‘There Will Never Be Silence: Scoring John Cage’s 4’33″’ at the Museum of Modern Art

'4′33″ (In Proportional Notation)' (1952/53) by Cage. (©2013 John Cage Trust/The Museum of Modern Art)

‘4′33″ (In Proportional Notation)’ (1952/53) by Cage. (©2013 John Cage Trust/The Museum of Modern Art)

Is John Cage’s 4’33” the most radical artwork of the 20th century? When it premiered at a concert hall in Woodstock, N.Y., in August 1952, the 39-year-old composer had already proven himself an indefatigable avant-gardist, but this was adventurous even for him. Written for “any instrument or combination of instruments,” it famously asks for four minutes and 33 seconds of silence. But as this delectable show’s title, borrowed from a letter by Cage, suggests, he wasn’t really after silence, but rather all of the other sounds that, by chance, would accompany it. (He reported that, at that first performance, with David Tudor sitting at a piano, there was wind, raindrops and “all kinds of interesting sounds as [audience members] talked or walked out” before it ended.)

Recently minted MoMA curator David Platzker (who previously ran the rare-books outfit Specific Objects) and Jon Hendricks, the museum’s Fluxus consulting curator, argue here that the piece was a decisive moment for vanguard art, making their case with dozens of works by as many artists (including some too-little-seen names like wire sculptor Richard Lippold and outré abstractionist Mark Tobey), who were working at the limits of their disciplines, seeing just how much you could get rid of and still have some sort of artwork. A year before Cage’s silence, in 1951, Robert Rauschenberg wrote out straightforward instructions and diagrams for his brazenly minimal all-white paintings, and a year before that, the Abstract Expressionist painter Barnett Newman chased transcendence in his huge, almost-all-white painting The Voice.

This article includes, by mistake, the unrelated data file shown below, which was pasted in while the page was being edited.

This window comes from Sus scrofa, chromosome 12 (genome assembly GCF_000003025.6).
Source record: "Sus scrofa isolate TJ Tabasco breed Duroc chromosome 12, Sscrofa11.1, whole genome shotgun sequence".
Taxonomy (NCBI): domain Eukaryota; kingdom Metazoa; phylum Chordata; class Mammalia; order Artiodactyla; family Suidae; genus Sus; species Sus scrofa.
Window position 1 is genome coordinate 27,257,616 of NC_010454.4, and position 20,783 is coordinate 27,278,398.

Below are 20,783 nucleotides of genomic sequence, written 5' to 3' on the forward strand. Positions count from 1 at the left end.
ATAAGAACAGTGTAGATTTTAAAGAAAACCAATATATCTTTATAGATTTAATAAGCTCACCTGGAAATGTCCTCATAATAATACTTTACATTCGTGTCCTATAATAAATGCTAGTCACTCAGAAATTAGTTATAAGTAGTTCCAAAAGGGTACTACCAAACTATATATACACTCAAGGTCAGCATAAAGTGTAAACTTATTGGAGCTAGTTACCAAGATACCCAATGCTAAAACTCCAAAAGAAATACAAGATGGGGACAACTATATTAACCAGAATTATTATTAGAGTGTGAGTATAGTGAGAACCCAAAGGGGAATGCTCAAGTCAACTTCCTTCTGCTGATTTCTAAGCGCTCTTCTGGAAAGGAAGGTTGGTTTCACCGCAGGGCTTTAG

'Classico 5' (1968) by Robert Ryman. (©2013 the artist/The Museum of Modern Art)

‘Classico 5′ (1968) by Robert Ryman. (©2013 the artist/The Museum of Modern Art)

Artists like Marcel Duchamp and Jean Arp had cleared the way for Cage and his compatriots earlier in the century by allowing chance into their work, randomly dropping strings or tearing paper. They’re here, along with artists who picked up Cage’s ball and ran with it, like Nam June Paik, who fed unexposed film through a projector in the early 1960s (showing just dirt and dust) and La Monte Young, who wrote pieces in 1960 like “Turn a butterfly (or any number of butterflies) loose in the performance area,” moving Cage’s ethos into new visual and performance realms. Soon, objects disappeared altogether, with Robert Barry releasing gases into the atmosphere (a poster represents the piece) and Ian Wilson having conversations (a transcript remains). Cage’s focus on instructions, on crafting open-ended situations, also helped lead the way to the Happenings of the 1960s and even the Relational Aesthetics of the 1990s.

It’s exhilarating stuff, and much of it still shocks. But even while opening new avenues in art, works like 4’33” guaranteed their eventual exhaustion—radical freedom has its own limits. So in a clever—cagy?—bit of curating, the organizers have included Cage II, a roughly 7-foot-tall stainless steel cage that Walter De Maria made in 1965 as a response of sorts to the trailblazer, who was a generation older than him. “I think it was partly a recognition of the fact that Cage may have been caging a lot of people,” Mr. De Maria said later, explaining his tribute.

(Through June 22)